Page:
32. ncbi request reprint Nonhuman primate models to study anxiety, emotion regulation, and psychopathology
    Ned H Kalin
    Department of Psychiatry, University of Wisconsin Madison Medical School, 6001 Research Park Boulevard, Madison, WI 53711, USA
    Ann N Y Acad Sci 1008:189-200. 2003
    ..In preliminary FDG positron emission tomography (PET) studies, functional linkages were established between the amygdala and prefrontal cortical regions that are associated with the activation of anxiety...
  33. ncbi request reprint Studying non-human primates: a gateway to understanding anxiety disorders
    Ned H Kalin
    Department of Psychiatry, University of Wisconsin Medical School, Madison, Wisconsin, 53719, USA
    Psychopharmacol Bull 38:8-13. 2004
    ..Psychopharmacology Bulletin. 2004;38(Suppl 1):8-13...
  34. ncbi request reprint Stability of amygdala BOLD response to fearful faces over multiple scan sessions
    Tom Johnstone
    W M Keck Laboratory for Functional Brain Imaging and Behavior, University of Wisconsin, WI 53705, USA
    Neuroimage 25:1112-23. 2005
    ..Future studies might manipulate the experimental design to either amplify or attenuate this variability, according to the goals of the research...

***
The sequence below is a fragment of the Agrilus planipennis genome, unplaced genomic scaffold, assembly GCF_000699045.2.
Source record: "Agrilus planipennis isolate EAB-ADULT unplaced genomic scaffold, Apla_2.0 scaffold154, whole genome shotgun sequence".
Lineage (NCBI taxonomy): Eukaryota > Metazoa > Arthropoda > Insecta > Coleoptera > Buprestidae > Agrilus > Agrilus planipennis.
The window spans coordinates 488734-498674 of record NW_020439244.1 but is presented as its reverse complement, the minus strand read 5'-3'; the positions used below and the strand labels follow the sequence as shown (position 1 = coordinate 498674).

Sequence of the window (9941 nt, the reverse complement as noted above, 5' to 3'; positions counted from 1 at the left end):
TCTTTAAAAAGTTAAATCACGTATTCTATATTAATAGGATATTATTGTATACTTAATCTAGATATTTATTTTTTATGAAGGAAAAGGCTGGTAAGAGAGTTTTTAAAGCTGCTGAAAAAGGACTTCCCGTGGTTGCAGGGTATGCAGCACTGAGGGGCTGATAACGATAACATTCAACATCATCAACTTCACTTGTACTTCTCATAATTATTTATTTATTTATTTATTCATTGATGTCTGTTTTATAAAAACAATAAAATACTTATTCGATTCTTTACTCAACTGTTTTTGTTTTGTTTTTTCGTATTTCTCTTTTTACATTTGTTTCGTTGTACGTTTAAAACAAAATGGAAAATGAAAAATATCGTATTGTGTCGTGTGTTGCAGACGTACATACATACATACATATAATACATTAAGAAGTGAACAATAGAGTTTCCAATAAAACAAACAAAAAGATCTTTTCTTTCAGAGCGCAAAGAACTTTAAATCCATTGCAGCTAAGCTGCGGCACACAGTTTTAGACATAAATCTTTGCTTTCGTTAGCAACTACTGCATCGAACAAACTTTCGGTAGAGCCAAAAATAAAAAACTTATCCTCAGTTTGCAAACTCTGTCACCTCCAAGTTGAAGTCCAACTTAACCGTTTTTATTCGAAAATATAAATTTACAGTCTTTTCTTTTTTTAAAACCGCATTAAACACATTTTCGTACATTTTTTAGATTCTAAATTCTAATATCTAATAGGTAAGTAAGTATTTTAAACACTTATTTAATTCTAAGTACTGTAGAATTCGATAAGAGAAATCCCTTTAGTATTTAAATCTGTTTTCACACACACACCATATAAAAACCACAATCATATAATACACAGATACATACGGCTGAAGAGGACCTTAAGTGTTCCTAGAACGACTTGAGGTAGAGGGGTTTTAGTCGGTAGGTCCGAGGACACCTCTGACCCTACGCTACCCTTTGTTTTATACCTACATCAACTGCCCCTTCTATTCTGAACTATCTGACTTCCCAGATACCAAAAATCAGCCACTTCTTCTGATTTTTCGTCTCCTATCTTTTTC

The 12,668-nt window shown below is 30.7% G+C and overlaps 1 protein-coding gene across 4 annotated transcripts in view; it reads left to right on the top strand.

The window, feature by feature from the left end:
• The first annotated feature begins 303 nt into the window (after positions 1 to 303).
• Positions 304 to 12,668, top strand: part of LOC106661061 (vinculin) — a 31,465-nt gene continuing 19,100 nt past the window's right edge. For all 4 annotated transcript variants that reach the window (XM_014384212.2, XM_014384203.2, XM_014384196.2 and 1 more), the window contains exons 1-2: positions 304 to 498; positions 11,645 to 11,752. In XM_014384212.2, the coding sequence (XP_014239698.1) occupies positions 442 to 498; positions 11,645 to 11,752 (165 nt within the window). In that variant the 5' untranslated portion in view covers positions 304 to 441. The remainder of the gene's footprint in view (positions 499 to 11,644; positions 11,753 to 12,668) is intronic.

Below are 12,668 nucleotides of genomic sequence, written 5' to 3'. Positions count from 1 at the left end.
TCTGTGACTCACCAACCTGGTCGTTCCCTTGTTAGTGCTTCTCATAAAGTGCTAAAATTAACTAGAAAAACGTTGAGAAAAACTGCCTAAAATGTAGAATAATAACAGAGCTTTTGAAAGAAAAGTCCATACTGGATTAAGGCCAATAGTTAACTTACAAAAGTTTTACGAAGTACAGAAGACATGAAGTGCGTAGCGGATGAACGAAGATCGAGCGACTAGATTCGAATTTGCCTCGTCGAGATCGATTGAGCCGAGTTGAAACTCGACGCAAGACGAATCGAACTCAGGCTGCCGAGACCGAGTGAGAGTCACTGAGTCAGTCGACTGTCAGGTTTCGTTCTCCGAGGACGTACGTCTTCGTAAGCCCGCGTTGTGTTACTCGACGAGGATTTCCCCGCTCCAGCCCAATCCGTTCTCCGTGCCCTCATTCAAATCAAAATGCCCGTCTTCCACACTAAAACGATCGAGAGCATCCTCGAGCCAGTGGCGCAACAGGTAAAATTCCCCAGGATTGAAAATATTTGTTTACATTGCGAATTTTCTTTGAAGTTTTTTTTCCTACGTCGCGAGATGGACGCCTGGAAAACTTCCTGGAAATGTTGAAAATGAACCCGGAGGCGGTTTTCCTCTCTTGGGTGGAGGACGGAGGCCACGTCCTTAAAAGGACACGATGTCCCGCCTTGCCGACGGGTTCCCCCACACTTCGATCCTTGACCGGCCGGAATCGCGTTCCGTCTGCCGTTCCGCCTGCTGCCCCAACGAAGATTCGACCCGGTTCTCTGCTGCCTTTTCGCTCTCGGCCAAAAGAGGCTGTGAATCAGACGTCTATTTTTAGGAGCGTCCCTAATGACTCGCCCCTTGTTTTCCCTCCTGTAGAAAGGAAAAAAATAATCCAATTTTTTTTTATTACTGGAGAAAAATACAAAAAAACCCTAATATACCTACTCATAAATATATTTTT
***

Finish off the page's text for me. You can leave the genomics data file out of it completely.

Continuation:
35. ncbi request reprint Reduction of stress-induced behavior by antagonism of corticotropin-releasing hormone 2 (CRH2) receptors in lateral septum or CRH1 receptors in amygdala
    Vaishali P Bakshi
    Department of Psychiatry, University of Wisconsin, Madison, Wisconsin 53719, USA
    J Neurosci 22:2926-35. 2002
    ..CRH2 receptors may thus represent a potential target for the development of novel CRH system anxiolytics...
  36. pmc Predator threat induces behavioral inhibition, pituitary-adrenal activation and changes in amygdala CRF-binding protein gene expression
    Patrick H Roseboom
    Neuroscience Training Program, University of Wisconsin Madison, 6001 Research Park Blvd, Madison, WI 53719, USA
    Psychoneuroendocrinology 32:44-55. 2007
    ....